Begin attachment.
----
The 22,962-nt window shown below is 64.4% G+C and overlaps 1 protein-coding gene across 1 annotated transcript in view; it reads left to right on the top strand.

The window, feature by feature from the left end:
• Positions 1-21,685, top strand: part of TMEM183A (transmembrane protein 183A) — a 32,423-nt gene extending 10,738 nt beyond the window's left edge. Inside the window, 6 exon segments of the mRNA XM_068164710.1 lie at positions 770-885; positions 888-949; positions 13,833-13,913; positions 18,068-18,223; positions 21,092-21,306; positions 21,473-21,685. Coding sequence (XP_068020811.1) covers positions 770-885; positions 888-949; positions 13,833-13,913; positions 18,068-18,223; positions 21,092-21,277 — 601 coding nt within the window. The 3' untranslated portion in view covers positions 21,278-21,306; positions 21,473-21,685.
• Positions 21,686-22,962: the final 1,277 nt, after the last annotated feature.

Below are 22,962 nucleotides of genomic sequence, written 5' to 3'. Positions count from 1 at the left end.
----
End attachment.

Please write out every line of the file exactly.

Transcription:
The 22,962-nt window shown below is 64.4% G+C and overlaps 1 protein-coding gene across 1 annotated transcript in view; it reads left to right on the top strand.

The window, feature by feature from the left end:
• Positions 1-21,685, top strand: part of TMEM183A (transmembrane protein 183A) — a 32,423-nt gene extending 10,738 nt beyond the window's left edge. Inside the window, 6 exon segments of the mRNA XM_068164710.1 lie at positions 770-885; positions 888-949; positions 13,833-13,913; positions 18,068-18,223; positions 21,092-21,306; positions 21,473-21,685. Coding sequence (XP_068020811.1) covers positions 770-885; positions 888-949; positions 13,833-13,913; positions 18,068-18,223; positions 21,092-21,277 — 601 coding nt within the window. The 3' untranslated portion in view covers positions 21,278-21,306; positions 21,473-21,685.
• Positions 21,686-22,962: the final 1,277 nt, after the last annotated feature.

Below are 22,962 nucleotides of genomic sequence, written 5' to 3'. Positions count from 1 at the left end.